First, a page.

The case against feature talk in product demos
One lesson I learned last year: Feature talk has no place in product demos.
My case against feature talk
A customer wants to buy a new content management system. They already found out about the well-known contenders in the market, but now it’s time to build the shortlist.
They read about all the systems’ features. Now they want to see it in action and start to schedule demos with different vendors.
The question is: If you are one of these vendors, how do you handle these calls?
Strategy 1: You get on the call, walk the customer through your standard use case and leave it up to them to figure out how that relates to their situation. They have to do all the mental work.
Strategy 2: Before you show anything, you conduct a discovery call to find out about the customer’s pain points, prominent use cases, and technical requirements. Then, you run your demo, as usual, removing unnecessary features for their use cases. Still, the customer has to figure out how your demo relates to their use cases.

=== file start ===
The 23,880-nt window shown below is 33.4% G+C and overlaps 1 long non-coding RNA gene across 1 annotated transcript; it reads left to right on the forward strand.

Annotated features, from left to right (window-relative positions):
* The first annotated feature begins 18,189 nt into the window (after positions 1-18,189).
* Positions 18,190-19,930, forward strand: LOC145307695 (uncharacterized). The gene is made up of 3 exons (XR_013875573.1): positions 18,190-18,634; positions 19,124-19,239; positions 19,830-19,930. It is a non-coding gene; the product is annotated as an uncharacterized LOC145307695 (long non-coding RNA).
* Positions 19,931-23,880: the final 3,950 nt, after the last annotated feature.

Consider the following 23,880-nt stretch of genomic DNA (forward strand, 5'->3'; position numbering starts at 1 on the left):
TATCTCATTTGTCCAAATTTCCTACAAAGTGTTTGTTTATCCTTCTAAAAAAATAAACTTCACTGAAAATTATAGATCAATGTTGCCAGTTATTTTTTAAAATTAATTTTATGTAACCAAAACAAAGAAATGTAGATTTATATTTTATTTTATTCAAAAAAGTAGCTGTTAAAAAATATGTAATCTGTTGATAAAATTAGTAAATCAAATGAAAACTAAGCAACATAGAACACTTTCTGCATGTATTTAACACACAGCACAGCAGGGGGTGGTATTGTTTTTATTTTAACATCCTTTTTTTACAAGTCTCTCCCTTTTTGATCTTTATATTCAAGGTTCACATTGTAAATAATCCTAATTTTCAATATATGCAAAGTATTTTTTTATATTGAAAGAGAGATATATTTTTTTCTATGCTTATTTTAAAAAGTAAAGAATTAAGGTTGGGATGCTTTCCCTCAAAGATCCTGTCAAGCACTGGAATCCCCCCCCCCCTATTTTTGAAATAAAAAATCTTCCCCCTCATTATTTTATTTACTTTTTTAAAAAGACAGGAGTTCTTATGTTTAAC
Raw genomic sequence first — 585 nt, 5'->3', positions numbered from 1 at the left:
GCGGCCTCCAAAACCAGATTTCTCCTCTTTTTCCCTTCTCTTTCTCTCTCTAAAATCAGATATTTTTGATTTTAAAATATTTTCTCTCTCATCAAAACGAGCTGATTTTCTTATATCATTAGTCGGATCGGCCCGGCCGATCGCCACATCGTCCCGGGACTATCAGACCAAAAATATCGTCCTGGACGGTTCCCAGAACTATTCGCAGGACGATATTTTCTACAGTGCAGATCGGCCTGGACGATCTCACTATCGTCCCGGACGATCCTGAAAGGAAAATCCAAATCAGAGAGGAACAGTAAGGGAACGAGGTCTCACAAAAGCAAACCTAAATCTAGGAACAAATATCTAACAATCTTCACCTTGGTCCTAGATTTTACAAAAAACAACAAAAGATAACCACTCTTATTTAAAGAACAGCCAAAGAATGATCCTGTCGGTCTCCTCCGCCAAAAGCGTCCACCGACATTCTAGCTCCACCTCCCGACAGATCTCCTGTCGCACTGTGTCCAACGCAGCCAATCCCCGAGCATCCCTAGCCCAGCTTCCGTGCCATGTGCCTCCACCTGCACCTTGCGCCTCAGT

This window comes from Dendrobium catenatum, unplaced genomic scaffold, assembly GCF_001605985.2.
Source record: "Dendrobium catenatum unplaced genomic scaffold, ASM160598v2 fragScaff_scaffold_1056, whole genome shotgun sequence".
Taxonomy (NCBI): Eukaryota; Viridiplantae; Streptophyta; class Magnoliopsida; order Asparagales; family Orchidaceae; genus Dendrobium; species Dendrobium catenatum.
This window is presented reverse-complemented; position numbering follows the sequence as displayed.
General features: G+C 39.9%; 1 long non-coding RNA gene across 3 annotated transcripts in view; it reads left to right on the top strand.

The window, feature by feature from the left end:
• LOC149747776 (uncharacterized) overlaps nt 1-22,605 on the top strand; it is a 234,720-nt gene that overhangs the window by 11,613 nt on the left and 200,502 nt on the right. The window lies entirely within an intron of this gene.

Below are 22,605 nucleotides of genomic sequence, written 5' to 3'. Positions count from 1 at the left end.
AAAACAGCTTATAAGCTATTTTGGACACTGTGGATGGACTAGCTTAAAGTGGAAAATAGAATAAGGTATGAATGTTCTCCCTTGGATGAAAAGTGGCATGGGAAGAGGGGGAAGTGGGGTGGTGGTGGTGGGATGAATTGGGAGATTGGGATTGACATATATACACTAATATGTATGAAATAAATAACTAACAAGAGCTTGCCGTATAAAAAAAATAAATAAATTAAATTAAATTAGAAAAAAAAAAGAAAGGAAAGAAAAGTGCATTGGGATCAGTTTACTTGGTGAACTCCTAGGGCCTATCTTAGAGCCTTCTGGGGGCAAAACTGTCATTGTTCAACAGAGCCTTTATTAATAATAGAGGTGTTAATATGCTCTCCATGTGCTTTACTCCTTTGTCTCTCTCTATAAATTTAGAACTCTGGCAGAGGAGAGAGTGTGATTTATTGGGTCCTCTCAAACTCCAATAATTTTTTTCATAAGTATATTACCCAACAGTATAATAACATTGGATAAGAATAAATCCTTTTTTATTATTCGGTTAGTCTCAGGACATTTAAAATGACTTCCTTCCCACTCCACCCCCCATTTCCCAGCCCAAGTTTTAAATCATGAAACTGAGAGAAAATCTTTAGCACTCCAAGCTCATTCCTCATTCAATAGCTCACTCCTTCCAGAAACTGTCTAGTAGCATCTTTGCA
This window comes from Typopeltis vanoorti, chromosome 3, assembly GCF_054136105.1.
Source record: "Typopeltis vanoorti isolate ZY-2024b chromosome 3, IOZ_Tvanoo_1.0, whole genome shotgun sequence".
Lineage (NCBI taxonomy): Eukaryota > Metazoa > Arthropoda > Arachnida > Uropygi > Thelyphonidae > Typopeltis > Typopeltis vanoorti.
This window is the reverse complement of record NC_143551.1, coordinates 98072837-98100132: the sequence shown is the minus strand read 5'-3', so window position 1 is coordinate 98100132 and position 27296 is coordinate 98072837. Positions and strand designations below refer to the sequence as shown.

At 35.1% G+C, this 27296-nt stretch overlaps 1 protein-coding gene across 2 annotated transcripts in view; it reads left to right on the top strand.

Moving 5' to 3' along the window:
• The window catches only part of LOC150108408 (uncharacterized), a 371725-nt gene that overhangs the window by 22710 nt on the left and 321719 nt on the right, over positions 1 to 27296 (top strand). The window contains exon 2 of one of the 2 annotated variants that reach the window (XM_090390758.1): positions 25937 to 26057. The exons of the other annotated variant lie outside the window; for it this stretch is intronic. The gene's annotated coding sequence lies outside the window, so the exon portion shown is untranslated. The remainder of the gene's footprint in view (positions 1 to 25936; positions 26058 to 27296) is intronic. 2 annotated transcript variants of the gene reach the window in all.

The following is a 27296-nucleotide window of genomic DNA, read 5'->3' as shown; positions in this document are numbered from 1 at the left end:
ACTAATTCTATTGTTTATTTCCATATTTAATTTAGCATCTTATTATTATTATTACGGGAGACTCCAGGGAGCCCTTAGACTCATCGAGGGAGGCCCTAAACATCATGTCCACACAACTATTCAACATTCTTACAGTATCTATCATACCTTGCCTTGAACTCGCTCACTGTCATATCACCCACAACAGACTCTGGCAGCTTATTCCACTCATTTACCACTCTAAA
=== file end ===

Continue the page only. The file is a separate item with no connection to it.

Strategy 3: You start with the discovery call in strategy 2 to gather information. But now, you custom-build a demo based on the central use cases, plus telling a story around every feature that addresses their underlying motives.
Address the customer’s motives
As somebody who works in technical sales, it’s my job to connect the dots between features and the customer’s requirements. But there are a lot of different ways of going about it.